Teja Gerken, finger-style guitar, at 8 p.m. at Freight and Salvage. Cost is $17.50-$18.50. 548-1761.  


Sylvia Herold & Euphonia, English, Irish, and American folk songs, at 8:30 p.m. at Epic Arts, 1923 Ashby Ave. Cost is $5-$10. www.epicarts.org 

George Pederson and the Natives, Famous Last Words at 9:30 p.m. at The Starry Plough. Cost is $5. 841-2082. www.starryploughpub.com 

Reggae Angels at 9 p.m. at Ashkenaz. Cost is $11-$13. 525-5054. www.ashkenaz.com 

Braziu, Brazilian music at 9 p.m. at Shattuck Down Low, 2284 Shattuck Ave. Cost is $10-$12. 548-1159. www.shattuckdownlow.com 

Samantha Raven & Friends at 7:30 p.m. at Nomad Cafe, 6500 Shattuck Ave. 595-5344. www.nomadcafe.net 

Matt Renzi Quartet at 9 p.m. at Downtown. 649-3810. 

Iron Lung, Threatener, Machine Gun Romantics at 8 p.m. at 924 Gilman St. Cost is $7. 525-9926. 

Sylvia Herold & Euphonia, folk songs, at 8:30 p.m. at Epic Arts, 1923 Ashby Ave. Cost is $5-$10. www.epicarts.org 

Ricardo Lemvo and Makina Loca at 8 and 10 p.m. at Yoshi’s at Jack London Square, through Sun. Cost is $15-$20. 238-9200. www.yoshis.com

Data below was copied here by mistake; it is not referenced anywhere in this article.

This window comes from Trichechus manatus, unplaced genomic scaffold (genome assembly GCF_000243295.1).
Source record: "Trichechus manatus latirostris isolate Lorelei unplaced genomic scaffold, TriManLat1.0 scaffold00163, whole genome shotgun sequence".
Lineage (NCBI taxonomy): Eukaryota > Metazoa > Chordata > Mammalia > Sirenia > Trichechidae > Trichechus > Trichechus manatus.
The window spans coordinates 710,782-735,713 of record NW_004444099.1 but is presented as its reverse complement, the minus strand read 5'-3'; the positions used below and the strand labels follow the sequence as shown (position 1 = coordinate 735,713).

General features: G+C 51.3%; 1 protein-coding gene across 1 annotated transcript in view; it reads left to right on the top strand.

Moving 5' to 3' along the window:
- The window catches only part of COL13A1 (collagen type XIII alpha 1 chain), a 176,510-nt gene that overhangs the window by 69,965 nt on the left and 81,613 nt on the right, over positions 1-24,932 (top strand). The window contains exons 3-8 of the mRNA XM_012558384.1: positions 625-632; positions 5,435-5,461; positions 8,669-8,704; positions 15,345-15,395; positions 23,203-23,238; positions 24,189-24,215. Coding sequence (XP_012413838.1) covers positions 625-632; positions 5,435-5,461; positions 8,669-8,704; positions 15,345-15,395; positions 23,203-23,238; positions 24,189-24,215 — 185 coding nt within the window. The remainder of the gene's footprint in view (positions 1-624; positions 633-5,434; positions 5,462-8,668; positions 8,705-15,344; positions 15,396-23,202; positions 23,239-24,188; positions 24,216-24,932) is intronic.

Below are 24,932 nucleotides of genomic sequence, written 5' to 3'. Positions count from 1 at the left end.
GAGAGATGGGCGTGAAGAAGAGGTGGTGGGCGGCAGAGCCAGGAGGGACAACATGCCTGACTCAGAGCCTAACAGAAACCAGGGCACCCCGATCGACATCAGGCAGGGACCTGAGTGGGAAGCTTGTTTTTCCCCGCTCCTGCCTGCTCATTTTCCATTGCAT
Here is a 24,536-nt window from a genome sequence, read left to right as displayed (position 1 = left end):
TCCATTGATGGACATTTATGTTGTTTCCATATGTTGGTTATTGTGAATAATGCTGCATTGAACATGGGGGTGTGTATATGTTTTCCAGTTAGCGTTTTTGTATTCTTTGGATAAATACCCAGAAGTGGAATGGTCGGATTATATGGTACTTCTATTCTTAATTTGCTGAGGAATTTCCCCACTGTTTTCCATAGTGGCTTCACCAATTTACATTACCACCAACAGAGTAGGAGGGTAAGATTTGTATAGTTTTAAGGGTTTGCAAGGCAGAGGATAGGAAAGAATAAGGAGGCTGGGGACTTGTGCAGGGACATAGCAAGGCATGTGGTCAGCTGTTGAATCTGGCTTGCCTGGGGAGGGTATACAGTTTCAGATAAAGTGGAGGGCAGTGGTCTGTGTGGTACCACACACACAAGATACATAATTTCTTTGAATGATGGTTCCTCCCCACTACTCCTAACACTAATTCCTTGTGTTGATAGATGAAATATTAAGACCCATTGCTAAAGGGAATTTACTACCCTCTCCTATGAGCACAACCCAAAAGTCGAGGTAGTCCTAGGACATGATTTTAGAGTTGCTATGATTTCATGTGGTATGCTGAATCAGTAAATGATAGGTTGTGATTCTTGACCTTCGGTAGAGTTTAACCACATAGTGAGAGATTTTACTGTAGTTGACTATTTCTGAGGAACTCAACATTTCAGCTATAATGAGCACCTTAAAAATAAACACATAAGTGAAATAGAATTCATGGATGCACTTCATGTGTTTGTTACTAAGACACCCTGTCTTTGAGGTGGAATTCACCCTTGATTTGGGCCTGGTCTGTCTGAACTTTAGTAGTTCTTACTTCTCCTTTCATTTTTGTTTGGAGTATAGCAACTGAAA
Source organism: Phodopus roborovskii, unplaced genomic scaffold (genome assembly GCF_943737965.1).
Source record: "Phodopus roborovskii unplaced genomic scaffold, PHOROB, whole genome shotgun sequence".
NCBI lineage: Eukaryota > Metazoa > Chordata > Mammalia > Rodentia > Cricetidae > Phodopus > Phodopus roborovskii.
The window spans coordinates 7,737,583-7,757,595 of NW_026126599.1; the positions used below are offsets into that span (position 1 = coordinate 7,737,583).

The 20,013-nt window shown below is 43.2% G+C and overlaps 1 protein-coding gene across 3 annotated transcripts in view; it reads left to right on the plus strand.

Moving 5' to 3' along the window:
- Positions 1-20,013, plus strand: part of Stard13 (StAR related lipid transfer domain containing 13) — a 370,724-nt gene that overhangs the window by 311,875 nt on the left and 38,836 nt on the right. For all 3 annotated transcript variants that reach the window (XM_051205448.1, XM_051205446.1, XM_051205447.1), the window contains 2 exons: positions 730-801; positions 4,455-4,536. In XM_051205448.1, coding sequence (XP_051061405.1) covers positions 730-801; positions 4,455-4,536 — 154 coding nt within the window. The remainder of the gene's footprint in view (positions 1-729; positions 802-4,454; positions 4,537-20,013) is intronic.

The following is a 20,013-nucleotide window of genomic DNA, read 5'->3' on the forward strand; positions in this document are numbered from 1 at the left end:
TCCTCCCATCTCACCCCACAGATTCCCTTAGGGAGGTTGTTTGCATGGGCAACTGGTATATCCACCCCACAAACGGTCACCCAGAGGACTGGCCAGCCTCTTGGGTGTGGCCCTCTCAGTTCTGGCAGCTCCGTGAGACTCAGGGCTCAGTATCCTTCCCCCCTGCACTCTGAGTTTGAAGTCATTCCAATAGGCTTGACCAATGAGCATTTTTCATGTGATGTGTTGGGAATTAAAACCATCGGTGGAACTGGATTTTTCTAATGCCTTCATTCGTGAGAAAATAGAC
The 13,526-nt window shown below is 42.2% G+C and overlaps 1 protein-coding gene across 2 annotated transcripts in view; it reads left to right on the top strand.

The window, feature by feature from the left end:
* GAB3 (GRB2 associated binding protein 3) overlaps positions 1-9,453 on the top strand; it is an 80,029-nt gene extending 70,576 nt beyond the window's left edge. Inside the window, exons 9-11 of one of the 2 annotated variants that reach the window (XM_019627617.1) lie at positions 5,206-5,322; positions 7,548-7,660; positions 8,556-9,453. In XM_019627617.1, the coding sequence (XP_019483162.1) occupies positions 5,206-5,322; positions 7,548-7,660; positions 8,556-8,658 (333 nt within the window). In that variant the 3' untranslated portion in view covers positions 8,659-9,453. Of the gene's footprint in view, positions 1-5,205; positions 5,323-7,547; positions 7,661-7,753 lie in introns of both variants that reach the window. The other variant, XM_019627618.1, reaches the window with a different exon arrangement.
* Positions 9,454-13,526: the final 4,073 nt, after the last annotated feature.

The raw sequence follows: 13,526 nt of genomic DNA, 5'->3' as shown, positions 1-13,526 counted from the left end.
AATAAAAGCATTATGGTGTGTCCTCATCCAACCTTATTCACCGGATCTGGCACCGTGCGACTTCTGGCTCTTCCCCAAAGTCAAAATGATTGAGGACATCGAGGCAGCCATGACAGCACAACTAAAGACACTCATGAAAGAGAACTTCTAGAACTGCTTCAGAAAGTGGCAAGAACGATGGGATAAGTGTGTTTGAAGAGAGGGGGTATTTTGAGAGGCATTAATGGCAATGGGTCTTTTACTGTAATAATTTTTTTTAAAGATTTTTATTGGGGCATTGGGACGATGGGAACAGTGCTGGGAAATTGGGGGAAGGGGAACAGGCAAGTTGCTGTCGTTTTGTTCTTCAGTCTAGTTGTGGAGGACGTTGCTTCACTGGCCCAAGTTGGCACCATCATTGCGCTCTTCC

Ten*G*Bob at Ashkenaz at 3 p.m. Cost is $4-$6. 525-5054. www.ashkenaz.com 


Mary Younkin, paintings. Reception at 4 p.m. at Nomad Cafe, 6500 Shattuck Ave. 595-5344. www.nomadcafe.net 

Michéle Manning “Lake Anza Series” Reception for the artist at 2:30 p.m. at Tilden Nature Center, Tilden Park. 525-2233. 


Harold Lloyd: “The Kid Brother” at 3 p.m. and Pre-Code Hollywood: ”Blessed Event” at the Pacific Film Archive. Cost is $4-$8. 642-0808. www.bampfa.berkeley.edu 


Traditional and Modern American Music on the Roslaes Organ, with brass and percussion at 3 p.m. at First Presbyterian Church of Oakland, 2619 Broadway. Donation $10. 444-3555. www.firstchurchoakland.org 

Edessa, Balkan CD Release Party at 8:30 p.m. at Ashkenaz. Dance lessons with Amet Luleci and Joe Graziosi at 7 p.m. Cost is $12. 525-5054. www.ashkenaz.com 

Twang Cafe, acoustic americana, at 7:30 p.m. at Epic Arts, 1923 Ashby Ave. Cost is $5-$10. www.epicarts.org 



One World Festival with bluegrass, african, roots and brazilian music, from 10 a.m. to 7 p.m. at Cerrito Vista Park, 1/2 mile off San Pablo on Moeser, El Cerrito. Free. www.worldOneradio.org 

Mel Sharpe’s Big Money in Jazz Band with Faye Carol at 8 and 10 p.m. at Yoshi’s at Jack London Square. Cost is $5. 238-9200. www.yoshis.comP

Books: Boucher Mysteries Mirrored Berkeley Scene By PHIL McARDLE Special to the Planet

Tuesday June 28, 2005